Steve Martin and the Steep Canyon Rangers, at the Fifth Annual Mountain Song Festival in Brevard, N.C.; September 2010. Courtesy of www.steepcanyon.com
Playing for two hours and receiving three standing ovations, well-known comedian and banjo player extraordinaire Steve Martin was more than a huge hit Tuesday night. He wowed a packed-out crowd at The Tennessee Theatre, performing all of his own music and showcasing the remarkable talents of the Steep Canyon Rangers.
“I know this is strange,” he told the crowd. He compared his banjo tour to waking up and discovering that Jerry Seinfeld had just embarked on a bassoon tour. “That’s a must-see,” he chided.
Martin played tunes from both of his albums (“Rare Bird Alert,” a joint effort with the Rangers, and “The Crow”), including “Daddy Played the Banjo,” “Go Away, Stop, Turn Around, Come Back,” “The Crow,” “Rare Bird Alert,” “Yellow-Backed Fly” and “Jubilation Day.” He switched out playing four different banjos and left the stage briefly to allow the Rangers to spill out all of their brilliancy.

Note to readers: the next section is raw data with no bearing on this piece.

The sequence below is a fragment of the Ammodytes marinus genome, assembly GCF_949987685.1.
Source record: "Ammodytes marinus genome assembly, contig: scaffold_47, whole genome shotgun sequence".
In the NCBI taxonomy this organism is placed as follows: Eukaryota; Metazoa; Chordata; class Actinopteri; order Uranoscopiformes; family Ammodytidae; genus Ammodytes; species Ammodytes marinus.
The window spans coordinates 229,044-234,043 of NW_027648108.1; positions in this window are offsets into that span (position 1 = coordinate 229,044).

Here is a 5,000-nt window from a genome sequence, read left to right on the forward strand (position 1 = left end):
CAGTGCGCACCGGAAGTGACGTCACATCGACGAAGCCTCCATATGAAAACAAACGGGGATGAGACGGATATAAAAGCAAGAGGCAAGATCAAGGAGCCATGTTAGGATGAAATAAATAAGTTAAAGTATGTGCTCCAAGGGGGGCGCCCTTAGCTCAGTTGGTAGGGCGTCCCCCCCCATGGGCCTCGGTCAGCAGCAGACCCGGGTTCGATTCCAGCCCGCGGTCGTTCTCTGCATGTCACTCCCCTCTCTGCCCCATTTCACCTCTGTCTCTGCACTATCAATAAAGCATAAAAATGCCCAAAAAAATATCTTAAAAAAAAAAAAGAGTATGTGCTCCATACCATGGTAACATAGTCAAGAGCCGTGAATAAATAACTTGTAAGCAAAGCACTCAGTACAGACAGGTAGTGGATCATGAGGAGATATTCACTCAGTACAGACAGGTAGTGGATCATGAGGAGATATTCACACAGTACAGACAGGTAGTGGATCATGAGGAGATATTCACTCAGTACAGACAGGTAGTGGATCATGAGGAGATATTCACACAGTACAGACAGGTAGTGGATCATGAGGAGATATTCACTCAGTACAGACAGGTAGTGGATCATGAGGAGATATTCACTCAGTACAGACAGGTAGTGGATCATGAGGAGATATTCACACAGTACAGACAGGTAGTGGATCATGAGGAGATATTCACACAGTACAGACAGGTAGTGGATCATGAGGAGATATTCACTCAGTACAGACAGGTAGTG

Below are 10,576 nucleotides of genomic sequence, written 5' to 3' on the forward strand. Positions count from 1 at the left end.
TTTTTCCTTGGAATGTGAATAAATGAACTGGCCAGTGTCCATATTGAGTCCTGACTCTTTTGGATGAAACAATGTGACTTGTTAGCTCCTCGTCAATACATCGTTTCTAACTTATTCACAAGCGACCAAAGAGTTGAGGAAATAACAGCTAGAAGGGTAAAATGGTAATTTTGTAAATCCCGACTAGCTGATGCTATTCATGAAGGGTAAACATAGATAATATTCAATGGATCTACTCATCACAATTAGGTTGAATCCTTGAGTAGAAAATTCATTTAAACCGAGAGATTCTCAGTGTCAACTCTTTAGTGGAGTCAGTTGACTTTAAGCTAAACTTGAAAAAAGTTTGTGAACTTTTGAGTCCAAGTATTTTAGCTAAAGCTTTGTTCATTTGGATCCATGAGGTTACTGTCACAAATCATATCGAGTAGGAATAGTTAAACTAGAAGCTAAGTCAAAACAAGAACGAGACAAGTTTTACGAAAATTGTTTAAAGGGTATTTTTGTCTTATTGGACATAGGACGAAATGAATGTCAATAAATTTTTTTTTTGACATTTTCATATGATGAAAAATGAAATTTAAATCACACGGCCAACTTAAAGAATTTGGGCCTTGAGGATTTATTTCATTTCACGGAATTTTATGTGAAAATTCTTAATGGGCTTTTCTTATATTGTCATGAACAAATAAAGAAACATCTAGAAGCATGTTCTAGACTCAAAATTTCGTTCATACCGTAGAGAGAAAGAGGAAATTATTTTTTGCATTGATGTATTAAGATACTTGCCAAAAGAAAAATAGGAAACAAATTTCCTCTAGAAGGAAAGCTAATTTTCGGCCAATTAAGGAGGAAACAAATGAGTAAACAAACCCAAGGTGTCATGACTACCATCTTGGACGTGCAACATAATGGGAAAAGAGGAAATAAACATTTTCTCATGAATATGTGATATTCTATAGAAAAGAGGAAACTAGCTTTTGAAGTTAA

This seasoned entertainer and Grammy winner kept the audience engaged the entire two hours, drifting back and forth between the humor he is known for and the bigger-than-life talent on the banjo some are only discovering. He has been playing the instrument since the age of 16. Lester Flatt and Earl Scruggs were early influencers.
The repertoire on Tuesday night was a mix of bone-tickling fun with the offering of “Atheists Don’t Have No Songs” and one number about Martin’s own dog, Wally, called “Wally on the Run.” One song Martin wrote from the viewpoint of Paul Revere’s horse, entitled “Me and Paul Revere,” will be performed by Martin at the Fourth of July celebration in Washington, D.C. He gave Knoxvillians a taste on Tuesday night.
The Steep Canyon Rangers received their most rousing applause for the a cappella rendition of “I Can’t Sit Down.” At one point in the performance Martin told the audience, “I am doing two of my favorite things — stand-up comedy and charging people for music.”
Those there to see if Martin still had it comedically weren’t disappointed. Those who were there to see if this comedian could really tease the banjo strings shook their heads in amazement. In the encore, Martin and the Rangers played a couple of teasers before bringing down the house with their magical take on “Orange Blossom Special.” And the audience refused to leave without hearing Martin’s best “King Tut,” bluegrass style.
He left everyone wanting more.
— Melanie Tucker, The Daily Times